Prosecutorial Practices and Interpersonal Violence Essay

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Prosecution refers to the stage in the criminal justice process following arrest and prior to court disposition. Attending to prosecutorial practices is thus critical for understanding and addressing criminal justice responses to interpersonal violence. Much of the literature on prosecutorial practices focuses on intimate partner violence (IPV), the type of interpersonal violence that is most prevalent and thus has received the most attention from prosecutors.


The landscape of practices with regard to the prosecution of interpersonal violence has slowly shifted over the past decades, based in part on an increased awareness of the needs of victims, the impact of the prosecution process on victims and perpetrators, and the limitations of the power of the legal system in redressing interpersonal violence. More recent prosecutorial approaches have included several innovations: the use of multidisciplinary teams including prosecutors, victim advocates, and sometimes investigators; the use of prosecutor units specializing in specific forms of interpersonal violence; and evidence-based prosecution. These newer approaches are also reflections of changes in other parts of the legal system, such as the emergence of specialized IPV courts, mandatory or pro-arrest policies in IPV, and child advocacy centers for forensic interviewing in child abuse cases. In addition, there is increasing interest in the use of restorative justice approaches as alternatives to traditional adversarial prosecution.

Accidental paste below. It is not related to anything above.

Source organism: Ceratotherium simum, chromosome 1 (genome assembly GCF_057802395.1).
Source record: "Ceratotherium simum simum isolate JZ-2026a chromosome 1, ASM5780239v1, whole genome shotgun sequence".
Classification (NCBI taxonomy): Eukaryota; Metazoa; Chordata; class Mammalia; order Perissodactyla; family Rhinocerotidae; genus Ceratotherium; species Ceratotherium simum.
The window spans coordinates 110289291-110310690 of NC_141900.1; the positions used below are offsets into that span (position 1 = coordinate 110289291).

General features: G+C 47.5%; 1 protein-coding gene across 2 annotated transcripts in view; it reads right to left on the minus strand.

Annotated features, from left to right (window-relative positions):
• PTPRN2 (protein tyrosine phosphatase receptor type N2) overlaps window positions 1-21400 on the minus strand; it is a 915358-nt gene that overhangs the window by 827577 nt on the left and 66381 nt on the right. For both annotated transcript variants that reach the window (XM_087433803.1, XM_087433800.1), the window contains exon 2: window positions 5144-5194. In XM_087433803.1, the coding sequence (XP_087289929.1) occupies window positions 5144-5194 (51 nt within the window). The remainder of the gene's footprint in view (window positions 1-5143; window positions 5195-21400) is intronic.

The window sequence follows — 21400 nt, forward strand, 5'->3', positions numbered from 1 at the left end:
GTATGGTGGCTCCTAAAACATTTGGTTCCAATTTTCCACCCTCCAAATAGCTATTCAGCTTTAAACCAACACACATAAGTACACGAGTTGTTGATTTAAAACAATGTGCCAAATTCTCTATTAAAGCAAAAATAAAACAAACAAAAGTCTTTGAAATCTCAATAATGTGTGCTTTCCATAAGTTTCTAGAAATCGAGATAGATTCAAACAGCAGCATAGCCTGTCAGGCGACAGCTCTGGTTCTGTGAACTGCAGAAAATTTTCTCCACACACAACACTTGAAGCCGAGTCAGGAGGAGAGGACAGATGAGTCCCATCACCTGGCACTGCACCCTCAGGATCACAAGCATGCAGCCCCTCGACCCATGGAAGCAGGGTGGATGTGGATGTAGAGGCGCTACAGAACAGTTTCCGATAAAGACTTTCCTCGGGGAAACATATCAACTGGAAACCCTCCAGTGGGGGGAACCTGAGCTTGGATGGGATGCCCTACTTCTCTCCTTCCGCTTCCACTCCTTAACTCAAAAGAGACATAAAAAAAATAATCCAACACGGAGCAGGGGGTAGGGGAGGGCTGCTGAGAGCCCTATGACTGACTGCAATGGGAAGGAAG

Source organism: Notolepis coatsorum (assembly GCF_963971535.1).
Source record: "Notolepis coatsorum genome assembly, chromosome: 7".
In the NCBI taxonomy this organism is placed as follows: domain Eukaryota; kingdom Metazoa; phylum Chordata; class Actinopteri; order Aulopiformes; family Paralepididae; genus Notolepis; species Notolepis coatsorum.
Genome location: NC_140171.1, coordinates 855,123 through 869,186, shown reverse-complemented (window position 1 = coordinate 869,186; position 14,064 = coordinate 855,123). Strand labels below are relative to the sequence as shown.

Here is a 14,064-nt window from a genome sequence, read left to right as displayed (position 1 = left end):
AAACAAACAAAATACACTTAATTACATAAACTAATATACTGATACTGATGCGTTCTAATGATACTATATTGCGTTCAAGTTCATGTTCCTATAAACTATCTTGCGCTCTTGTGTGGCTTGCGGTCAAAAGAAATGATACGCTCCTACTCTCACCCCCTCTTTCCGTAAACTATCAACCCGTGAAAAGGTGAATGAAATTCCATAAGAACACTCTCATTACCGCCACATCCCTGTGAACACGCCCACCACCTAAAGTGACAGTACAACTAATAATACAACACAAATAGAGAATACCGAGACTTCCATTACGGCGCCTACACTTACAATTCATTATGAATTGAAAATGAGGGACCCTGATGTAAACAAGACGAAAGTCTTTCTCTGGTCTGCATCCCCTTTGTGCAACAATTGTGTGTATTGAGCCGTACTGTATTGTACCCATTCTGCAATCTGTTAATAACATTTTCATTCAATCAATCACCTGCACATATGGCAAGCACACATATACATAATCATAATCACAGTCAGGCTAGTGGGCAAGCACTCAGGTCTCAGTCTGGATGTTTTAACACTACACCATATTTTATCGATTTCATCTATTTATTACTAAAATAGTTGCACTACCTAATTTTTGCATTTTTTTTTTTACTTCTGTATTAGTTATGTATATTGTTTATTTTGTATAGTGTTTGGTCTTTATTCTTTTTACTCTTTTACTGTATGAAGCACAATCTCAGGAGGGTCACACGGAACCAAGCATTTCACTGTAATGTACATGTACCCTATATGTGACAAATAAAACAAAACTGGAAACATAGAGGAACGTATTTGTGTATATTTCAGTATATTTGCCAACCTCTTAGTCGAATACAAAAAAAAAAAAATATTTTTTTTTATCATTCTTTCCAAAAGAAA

Prosecution Of IPV

Historically, prosecutors’ motivation to charge and prosecute IPV cases has been limited by victim ambivalence and perceived lack of evidence, resulting in low rates of prosecution. In turn, police officers were reluctant to arrest suspects or to devote time to investigating or documenting a case over concerns of little or no payoff in prosecution of the arrestee. Victims may have perceived the law enforcement and justice system as unwilling to protect them and their children, and hence participating in such a process did not seem worth the cost of angering the batterer. Classification of IPV as a low-level offense by prosecutors also may have discouraged victims by leading them to believe that the crime was trivialized and that the risk of cooperating with prosecution may not have been worth the minimal consequences. Newer approaches to the prosecution of IPV crimes have been developed, in part, to address these challenges and also have been fueled by the significant increase in case filings to prosecutors’ offices as a direct result of mandatory or pro-arrest policies.